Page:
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Old Yesterday, 08:32 AM
 
Location: Manhattan
1,767 posts, read 3,618,693 times
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The Poke in NYC is different than what I had in Hawaii--which was incredibly delicious there. I still like the mainland interpretation of it -- though just like sushi you have to make sure you go to a well reviewed place.

It's a nice healthy lunch but a little pricey still.
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Old Yesterday, 09:08 AM
 
Location: Lower East Side, NYC
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Used to eat it when Pokeworks opened on 36th st 2 years ago, then it exploded. It's kinda died off on me though. Pokeworks was simple and it essentially tasted like sashimi on rice. The latter stuff is so complicated that it doesn't taste good most of the time to me.
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Old Yesterday, 09:35 AM
 
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Before this recent fad I never saw poke anywhere other than at roadside stands in Hawaii. You'd be driving along some remote stretch and there would always be a guy who had just come in from spear fishing and he'd be making it fresh right on the side of the road. They always had hand painted little throw away signs. Since I go back to Hawaii every year at least once...I'll have my poke over there.
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Old Yesterday, 03:37 PM
 
Location: DMV Area/NYC/Honolulu
13,125 posts, read 6,757,848 times
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Quote:
Originally Posted by vision33r View Post
If you are served non-sashimi grade tuna, you are at risk of parasites and bacteria. Sashimi grade tuna has to adhere to standards such as what portion can be served and type of precaution to perform when slicing and cleaning. The reason you see Poke bowl places serve with Ponzu, mirin, and soy is they can kill parasites but not enough. Wasabi is more powerful astringent but very few Americans eat sashimi with real wasabi. 99% of places serve horseradish and not real wasabi.

I can tell Pokebowl places don't serve good cuts because the tuna looks way too translucent and the texture looks like ham with no sign of marbling of fats at all .

You're pay $14+ for the tuna flesh tips and scraps. That's the stuff that sushi chefs cut away and throw away, what a genius idea to sell throwaways for $14+ a bowl. If your Dr. said you had worms and parasites then you know where it came from.
What I'm finding is that all sashimi/sushi grade tuna/fish means is that it is frozen for a specified period of time in order to kill parasites. It doesn't seem to have anything to do with the part of the fish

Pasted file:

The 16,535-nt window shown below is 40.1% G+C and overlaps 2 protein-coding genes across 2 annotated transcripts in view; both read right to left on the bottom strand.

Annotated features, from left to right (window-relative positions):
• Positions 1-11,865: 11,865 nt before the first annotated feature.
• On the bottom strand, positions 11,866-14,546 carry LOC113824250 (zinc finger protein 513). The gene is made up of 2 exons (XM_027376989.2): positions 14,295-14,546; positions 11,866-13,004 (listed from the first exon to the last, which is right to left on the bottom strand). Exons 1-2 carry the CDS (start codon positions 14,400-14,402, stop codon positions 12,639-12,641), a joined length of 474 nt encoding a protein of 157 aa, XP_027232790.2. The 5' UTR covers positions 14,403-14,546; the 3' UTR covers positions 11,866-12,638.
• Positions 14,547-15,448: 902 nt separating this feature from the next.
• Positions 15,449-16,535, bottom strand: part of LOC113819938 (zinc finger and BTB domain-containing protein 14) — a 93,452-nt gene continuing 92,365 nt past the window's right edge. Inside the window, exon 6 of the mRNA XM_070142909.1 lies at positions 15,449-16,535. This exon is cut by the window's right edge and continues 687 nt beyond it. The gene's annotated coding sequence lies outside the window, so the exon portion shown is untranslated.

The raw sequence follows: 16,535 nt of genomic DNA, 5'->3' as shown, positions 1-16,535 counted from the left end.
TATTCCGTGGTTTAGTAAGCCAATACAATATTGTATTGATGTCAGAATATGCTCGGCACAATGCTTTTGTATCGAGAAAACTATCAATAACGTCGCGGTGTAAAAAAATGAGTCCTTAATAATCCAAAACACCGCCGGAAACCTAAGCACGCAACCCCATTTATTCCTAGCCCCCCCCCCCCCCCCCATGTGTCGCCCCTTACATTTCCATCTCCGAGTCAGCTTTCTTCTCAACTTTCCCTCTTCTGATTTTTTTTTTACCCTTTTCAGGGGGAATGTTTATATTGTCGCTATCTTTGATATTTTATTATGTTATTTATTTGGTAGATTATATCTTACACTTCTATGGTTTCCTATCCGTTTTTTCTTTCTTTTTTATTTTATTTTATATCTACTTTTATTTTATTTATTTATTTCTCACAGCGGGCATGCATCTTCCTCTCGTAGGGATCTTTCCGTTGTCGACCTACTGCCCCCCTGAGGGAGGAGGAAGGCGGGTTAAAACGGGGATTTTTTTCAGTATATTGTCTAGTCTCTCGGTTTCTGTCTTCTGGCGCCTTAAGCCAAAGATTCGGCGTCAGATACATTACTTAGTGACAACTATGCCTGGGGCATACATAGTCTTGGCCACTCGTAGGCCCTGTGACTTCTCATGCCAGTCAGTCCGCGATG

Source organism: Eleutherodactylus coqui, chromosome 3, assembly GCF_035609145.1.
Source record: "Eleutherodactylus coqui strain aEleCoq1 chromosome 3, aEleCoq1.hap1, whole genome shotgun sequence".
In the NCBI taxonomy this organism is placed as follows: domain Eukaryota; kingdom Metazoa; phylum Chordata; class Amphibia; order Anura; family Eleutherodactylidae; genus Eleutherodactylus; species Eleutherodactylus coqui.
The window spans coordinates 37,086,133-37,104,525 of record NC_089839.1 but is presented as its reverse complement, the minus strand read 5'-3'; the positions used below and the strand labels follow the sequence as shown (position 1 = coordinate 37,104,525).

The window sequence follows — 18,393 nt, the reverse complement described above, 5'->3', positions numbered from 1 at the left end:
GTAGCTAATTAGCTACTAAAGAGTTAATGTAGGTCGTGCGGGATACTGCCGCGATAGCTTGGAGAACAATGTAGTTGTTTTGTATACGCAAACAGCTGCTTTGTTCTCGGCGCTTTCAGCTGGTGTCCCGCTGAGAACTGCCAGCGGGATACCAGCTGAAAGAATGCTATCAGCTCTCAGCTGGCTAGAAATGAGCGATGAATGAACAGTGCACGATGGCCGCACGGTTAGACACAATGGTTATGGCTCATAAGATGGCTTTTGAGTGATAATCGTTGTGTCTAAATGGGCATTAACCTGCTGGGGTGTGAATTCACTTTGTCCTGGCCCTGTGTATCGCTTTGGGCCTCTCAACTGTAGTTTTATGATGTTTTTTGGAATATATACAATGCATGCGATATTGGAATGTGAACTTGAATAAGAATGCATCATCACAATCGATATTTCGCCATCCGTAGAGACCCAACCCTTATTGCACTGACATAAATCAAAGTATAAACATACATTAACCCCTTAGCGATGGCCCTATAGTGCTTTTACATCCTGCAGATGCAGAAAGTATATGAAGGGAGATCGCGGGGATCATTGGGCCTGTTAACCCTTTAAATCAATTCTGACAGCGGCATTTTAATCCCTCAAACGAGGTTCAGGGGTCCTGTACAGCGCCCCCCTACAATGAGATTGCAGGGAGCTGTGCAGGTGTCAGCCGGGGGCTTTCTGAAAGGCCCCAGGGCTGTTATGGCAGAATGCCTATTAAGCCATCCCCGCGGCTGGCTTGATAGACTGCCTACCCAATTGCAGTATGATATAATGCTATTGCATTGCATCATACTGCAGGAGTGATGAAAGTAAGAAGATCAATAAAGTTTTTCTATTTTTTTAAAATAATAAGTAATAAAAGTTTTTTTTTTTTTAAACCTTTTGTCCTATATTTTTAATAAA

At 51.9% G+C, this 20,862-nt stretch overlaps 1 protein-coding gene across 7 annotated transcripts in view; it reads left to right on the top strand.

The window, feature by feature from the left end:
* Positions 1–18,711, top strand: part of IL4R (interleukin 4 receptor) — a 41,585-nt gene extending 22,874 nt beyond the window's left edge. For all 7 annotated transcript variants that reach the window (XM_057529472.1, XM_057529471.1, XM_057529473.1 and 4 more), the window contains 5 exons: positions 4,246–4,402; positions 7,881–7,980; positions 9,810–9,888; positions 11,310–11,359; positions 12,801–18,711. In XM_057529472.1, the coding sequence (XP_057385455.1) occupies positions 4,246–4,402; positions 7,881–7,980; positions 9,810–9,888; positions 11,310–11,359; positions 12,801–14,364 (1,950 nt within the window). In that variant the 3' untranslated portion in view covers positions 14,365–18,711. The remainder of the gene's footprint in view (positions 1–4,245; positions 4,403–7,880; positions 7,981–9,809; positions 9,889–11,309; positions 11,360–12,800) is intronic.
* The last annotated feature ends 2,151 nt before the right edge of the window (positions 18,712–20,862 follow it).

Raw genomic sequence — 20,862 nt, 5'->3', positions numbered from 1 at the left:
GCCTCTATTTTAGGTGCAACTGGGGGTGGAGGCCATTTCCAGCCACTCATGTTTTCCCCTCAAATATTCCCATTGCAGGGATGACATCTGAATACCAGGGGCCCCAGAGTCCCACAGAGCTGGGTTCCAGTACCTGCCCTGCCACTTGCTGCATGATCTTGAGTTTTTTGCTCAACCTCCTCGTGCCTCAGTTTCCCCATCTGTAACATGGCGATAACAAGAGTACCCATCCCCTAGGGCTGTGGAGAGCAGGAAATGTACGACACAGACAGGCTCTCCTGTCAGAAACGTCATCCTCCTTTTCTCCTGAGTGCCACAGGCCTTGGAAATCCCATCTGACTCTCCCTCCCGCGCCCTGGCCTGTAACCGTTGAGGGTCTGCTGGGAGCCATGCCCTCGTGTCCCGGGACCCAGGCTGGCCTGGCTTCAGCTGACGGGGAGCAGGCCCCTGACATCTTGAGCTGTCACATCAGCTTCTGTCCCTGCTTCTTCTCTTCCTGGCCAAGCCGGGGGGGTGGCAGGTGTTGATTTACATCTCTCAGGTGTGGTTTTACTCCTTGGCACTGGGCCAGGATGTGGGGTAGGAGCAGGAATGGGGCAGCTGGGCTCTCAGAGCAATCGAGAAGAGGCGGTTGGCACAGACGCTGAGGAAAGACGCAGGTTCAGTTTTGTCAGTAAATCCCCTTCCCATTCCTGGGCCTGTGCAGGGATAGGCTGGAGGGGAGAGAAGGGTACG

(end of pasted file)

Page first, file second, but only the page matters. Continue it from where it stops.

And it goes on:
https://sushimodern.com/sushi/sushi-grade-myth/

Quote:
The fear-mongering around parasitic illness is not entirely unwarranted because the consequences can be painful and severe. But rest assured that you, as an individual, are unlikely to contract a parasitic illness from eating raw fish. However, public health policy is not based on you as an individual; it attempts to reach near-zero levels of risk across the entire population. On a national and global level, 0.01% probability of illness is still a lot of people. The U.S. is fortunate enough to have very low rates of parasite-related illness from sushionly 60 cases of anisakiasis have ever been reported. That's right, 60 cases diagnosed ever.

And this is where the whole "sushi-grade" thing comes in. The absurdly low number may be thanks to the FDA guidelines which dictate that fish sold for raw consumption be frozen under one of the following conditions to kill parasites:

-4F (-20C) or below for 7 days (total time)
-31F (-35C) or below until solid, and storing at -31F (-35C) or below for 15 hours
-31F (-35C) or below until solid and storing at -4F (-20C) or below for 24 hours


Most of the time this flash-freezing, at temperatures as low as -40F, happens on commercial fishing boats or by a wholesaler, long before it ever reaches your plate or the restaurant. Lacking a true definition from any central authority, "sushi-grade" has come to mean fish which roughly follow these guidelines.
See also: The Myth of Sushi-Grade | Fresh Tastes Blog | PBS Food
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Old Yesterday, 03:40 PM
 
Location: DMV Area/NYC/Honolulu
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Quote:
Originally Posted by Pope of Greenwich Village View Post
Before this recent fad I never saw poke anywhere other than at roadside stands in Hawaii. You'd be driving along some remote stretch and there would always be a guy who had just come in from spear fishing and he'd be making it fresh right on the side of the road. They always had hand painted little throw away signs. Since I go back to Hawaii every year at least once...I'll have my poke over there.
I'd never knowingly eat poke made from fish that wasn't previously flash frozen to kill of some parasites.